Press digest

2022 July 29

How EEXI and CII will impact global fleet dynamics

With 156 days to go until their implementation, the debate about the International Maritime Organization’s upcoming Energy Efficient Existing Ship (EEXI) and Carbon Intensity Indicator (CII) regulations is beginning to have similar confusing overtones to the great scrubber debates of 2019...

The average age of the global tanker fleet is currently around 11.6 years, bulkers some 11.4 years, while containerships average 14.1 years, according to Clarksons Research data. This means that owners will most likely have to upgrade most of these ships to prolong their lifespan.

EEXI is the first hurdle many shipowners will have to jump through next year. This compliance mechanism relies heavily on engine power limitation (EPL) for older tonnage. An estimated 10% speed drop cuts fuel usage by 27% over the distance travelled, with a similar reduction in carbon emissions, according to data from RightShip.

“Vessels opting for an EPL may find themselves excluded from cargo that needs a speed higher than what the reduced engine power can produce, and hence might produce fewer revenue-generating voyages over a defined time period compared with other vessels that obtain their optimal emissions by investing in retrofitting energy saving equipment,” Kris Fumberger, RightShip’s head of sustainability and environment, told Splash Extra.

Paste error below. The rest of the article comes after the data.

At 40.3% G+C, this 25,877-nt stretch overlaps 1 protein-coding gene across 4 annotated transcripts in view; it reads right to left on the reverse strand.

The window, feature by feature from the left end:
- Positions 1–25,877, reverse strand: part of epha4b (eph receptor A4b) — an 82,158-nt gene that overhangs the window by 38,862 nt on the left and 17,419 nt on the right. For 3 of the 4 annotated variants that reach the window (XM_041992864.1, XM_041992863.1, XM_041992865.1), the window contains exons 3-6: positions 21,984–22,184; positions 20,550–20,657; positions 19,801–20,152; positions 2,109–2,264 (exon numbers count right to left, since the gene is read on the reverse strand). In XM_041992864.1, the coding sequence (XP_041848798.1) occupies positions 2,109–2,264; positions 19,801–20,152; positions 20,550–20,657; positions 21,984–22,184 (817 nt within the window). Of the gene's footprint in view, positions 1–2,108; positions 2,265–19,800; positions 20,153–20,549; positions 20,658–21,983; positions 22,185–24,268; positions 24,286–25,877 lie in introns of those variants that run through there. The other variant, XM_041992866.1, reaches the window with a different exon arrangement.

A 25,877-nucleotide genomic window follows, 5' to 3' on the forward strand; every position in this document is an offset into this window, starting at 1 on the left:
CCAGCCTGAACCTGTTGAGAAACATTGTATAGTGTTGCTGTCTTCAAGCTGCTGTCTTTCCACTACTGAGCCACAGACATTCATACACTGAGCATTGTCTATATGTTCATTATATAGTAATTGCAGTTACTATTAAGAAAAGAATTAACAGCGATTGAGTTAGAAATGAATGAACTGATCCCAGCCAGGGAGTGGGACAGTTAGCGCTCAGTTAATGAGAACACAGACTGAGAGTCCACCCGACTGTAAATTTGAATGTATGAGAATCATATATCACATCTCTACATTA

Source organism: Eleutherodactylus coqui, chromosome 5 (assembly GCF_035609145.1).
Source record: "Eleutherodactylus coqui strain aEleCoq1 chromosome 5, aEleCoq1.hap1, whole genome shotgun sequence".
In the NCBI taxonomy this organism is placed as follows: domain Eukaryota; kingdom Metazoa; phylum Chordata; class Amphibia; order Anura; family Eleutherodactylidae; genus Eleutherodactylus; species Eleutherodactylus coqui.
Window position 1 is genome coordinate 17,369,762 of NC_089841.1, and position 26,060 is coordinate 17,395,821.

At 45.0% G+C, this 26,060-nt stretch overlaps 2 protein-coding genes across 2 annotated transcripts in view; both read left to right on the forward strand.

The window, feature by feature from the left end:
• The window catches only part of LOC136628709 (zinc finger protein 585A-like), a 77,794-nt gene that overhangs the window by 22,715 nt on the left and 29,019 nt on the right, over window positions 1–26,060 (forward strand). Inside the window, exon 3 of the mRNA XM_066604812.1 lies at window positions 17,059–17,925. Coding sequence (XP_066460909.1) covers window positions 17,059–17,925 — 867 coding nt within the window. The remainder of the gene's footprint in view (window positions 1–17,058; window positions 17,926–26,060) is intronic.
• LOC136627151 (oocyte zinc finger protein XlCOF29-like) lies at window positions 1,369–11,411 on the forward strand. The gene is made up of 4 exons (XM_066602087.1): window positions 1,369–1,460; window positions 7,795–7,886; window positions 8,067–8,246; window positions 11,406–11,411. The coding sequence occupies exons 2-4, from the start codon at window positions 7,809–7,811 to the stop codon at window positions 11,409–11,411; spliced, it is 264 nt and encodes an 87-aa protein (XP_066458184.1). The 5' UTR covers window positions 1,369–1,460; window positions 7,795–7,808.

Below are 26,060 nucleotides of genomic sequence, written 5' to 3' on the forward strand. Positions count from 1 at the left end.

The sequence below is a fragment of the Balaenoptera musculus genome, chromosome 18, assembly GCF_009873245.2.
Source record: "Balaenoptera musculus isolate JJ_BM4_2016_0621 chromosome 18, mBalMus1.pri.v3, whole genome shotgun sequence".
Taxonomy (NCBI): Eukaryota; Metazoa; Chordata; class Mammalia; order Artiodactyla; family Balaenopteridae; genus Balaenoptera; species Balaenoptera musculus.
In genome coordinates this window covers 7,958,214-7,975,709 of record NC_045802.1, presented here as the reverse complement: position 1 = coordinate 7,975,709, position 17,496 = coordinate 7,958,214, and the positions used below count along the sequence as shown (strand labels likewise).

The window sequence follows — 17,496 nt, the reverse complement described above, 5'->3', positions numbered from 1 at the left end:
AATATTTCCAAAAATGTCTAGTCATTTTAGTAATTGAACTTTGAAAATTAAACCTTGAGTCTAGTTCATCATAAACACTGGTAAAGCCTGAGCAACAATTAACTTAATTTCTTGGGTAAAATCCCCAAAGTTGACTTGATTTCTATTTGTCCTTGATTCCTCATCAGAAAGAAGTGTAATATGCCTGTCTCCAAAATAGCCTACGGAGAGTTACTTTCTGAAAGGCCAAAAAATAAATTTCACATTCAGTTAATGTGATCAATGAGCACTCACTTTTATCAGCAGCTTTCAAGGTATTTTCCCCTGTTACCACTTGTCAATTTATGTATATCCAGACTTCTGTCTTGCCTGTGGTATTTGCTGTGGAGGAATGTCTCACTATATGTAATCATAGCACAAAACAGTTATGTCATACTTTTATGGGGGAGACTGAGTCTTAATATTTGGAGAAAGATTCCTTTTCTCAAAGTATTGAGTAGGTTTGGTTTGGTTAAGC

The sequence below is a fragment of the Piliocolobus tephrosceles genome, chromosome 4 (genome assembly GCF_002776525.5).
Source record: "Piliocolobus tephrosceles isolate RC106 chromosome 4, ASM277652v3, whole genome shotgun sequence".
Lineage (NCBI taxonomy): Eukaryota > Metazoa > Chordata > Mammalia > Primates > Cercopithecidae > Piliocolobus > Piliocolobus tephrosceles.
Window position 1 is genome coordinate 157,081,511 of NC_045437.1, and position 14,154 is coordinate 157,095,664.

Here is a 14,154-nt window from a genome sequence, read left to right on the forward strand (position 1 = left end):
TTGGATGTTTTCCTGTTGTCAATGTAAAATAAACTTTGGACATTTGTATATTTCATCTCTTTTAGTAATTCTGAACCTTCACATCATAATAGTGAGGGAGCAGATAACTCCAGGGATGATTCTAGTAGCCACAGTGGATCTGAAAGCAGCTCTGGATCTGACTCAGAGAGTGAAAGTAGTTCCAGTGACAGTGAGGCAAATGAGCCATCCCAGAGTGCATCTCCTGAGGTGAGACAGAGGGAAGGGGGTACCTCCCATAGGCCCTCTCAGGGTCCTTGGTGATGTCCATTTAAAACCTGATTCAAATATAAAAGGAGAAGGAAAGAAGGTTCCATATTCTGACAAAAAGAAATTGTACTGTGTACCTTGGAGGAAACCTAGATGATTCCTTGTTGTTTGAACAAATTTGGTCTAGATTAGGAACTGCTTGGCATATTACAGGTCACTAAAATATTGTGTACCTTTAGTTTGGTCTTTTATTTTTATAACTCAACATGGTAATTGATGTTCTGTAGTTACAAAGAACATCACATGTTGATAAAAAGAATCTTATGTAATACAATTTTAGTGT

CII, meanwhile, should provide the market with a more robust metric which will lead to greater transparency of operational emissions, but its impact on the freight market is expected in 2024, as throughout next year, shipowners will aggregate a track for each of their ships that will set the basis for the first A-E CII rating.

Geir Olafsen, CDO of the Norwegian platform for measuring, reporting, and estimating shipping emissions, Siglar Carbon, said he expects owners to be more reluctant to compete for cargoes that would have an expected negative contribution to their annual CII. “Hence, freight rates for such voyages might see an upward pressure due to less interest from owners,” he reckoned.

The in-depth feature then went on to identify what the new rules might mean in terms of cutting fleet supply for the individual shipping segments as well as looking at the technical details of the rule implementation.